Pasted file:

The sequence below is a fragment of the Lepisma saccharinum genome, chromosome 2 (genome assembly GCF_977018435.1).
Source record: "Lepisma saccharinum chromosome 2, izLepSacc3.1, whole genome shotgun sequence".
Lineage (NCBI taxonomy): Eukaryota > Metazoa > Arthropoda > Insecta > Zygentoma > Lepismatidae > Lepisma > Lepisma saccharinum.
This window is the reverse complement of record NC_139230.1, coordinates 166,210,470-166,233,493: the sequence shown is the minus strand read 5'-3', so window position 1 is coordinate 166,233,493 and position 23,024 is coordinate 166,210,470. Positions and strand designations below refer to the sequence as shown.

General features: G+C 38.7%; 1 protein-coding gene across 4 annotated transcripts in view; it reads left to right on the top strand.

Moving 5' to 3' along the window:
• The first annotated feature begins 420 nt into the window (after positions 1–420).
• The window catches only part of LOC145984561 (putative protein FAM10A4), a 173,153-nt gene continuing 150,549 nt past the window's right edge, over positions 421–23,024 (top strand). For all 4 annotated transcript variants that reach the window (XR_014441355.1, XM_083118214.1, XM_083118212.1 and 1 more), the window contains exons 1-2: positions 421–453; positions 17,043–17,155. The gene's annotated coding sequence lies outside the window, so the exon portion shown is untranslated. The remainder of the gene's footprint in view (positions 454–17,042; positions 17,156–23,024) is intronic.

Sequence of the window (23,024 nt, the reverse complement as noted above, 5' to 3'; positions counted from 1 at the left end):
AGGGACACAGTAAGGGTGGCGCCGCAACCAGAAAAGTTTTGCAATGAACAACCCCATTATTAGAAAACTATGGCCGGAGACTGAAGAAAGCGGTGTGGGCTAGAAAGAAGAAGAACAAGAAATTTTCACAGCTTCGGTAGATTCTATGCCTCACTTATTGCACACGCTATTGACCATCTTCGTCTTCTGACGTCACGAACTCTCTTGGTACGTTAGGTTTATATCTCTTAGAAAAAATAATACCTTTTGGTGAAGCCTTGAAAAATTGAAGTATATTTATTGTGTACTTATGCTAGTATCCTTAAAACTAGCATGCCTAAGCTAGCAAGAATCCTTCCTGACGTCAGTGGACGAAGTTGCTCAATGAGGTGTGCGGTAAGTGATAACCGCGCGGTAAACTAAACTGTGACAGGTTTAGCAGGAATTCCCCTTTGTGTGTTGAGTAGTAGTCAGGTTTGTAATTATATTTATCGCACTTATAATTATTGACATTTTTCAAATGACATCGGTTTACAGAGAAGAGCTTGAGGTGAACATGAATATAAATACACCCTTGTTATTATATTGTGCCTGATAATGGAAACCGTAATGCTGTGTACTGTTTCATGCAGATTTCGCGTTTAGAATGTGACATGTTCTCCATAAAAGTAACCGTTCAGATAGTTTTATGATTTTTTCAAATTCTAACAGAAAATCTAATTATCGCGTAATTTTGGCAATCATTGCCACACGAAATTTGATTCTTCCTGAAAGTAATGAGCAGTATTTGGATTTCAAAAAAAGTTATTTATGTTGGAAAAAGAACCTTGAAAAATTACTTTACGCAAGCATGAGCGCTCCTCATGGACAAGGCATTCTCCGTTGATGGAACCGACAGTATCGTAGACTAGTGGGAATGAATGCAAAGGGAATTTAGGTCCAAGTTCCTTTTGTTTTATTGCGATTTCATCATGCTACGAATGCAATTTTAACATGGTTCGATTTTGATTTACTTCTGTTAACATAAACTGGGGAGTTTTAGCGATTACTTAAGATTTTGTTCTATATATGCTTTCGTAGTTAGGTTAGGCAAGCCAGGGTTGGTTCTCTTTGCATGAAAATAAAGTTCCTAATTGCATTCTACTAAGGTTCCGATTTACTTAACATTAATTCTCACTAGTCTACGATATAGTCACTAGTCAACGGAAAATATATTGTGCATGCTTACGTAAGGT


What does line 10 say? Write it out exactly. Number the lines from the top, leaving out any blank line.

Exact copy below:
AGGGACACAGTAAGGGTGGCGCCGCAACCAGAAAAGTTTTGCAATGAACAACCCCATTATTAGAAAACTATGGCCGGAGACTGAAGAAAGCGGTGTGGGCTAGAAAGAAGAAGAACAAGAAATTTTCACAGCTTCGGTAGATTCTATGCCTCACTTATTGCACACGCTATTGACCATCTTCGTCTTCTGACGTCACGAACTCTCTTGGTACGTTAGGTTTATATCTCTTAGAAAAAATAATACCTTTTGGTGAAGCCTTGAAAAATTGAAGTATATTTATTGTGTACTTATGCTAGTATCCTTAAAACTAGCATGCCTAAGCTAGCAAGAATCCTTCCTGACGTCAGTGGACGAAGTTGCTCAATGAGGTGTGCGGTAAGTGATAACCGCGCGGTAAACTAAACTGTGACAGGTTTAGCAGGAATTCCCCTTTGTGTGTTGAGTAGTAGTCAGGTTTGTAATTATATTTATCGCACTTATAATTATTGACATTTTTCAAATGACATCGGTTTACAGAGAAGAGCTTGAGGTGAACATGAATATAAATACACCCTTGTTATTATATTGTGCCTGATAATGGAAACCGTAATGCTGTGTACTGTTTCATGCAGATTTCGCGTTTAGAATGTGACATGTTCTCCATAAAAGTAACCGTTCAGATAGTTTTATGATTTTTTCAAATTCTAACAGAAAATCTAATTATCGCGTAATTTTGGCAATCATTGCCACACGAAATTTGATTCTTCCTGAAAGTAATGAGCAGTATTTGGATTTCAAAAAAAGTTATTTATGTTGGAAAAAGAACCTTGAAAAATTACTTTACGCAAGCATGAGCGCTCCTCATGGACAAGGCATTCTCCGTTGATGGAACCGACAGTATCGTAGACTAGTGGGAATGAATGCAAAGGGAATTTAGGTCCAAGTTCCTTTTGTTTTATTGCGATTTCATCATGCTACGAATGCAATTTTAACATGGTTCGATTTTGATTTACTTCTGTTAACATAAACTGGGGAGTTTTAGCGATTACTTAAGATTTTGTTCTATATATGCTTTCGTAGTTAGGTTAGGCAAGCCAGGGTTGGTTCTCTTTGCATGAAAATAAAGTTCCTAATTGCATTCTACTAAGGTTCCGATTTACTTAACATTAATTCTCACTAGTCTACGATATAGTCACTAGTCAACGGAAAATATATTGTGCATGCTTACGTAAGGT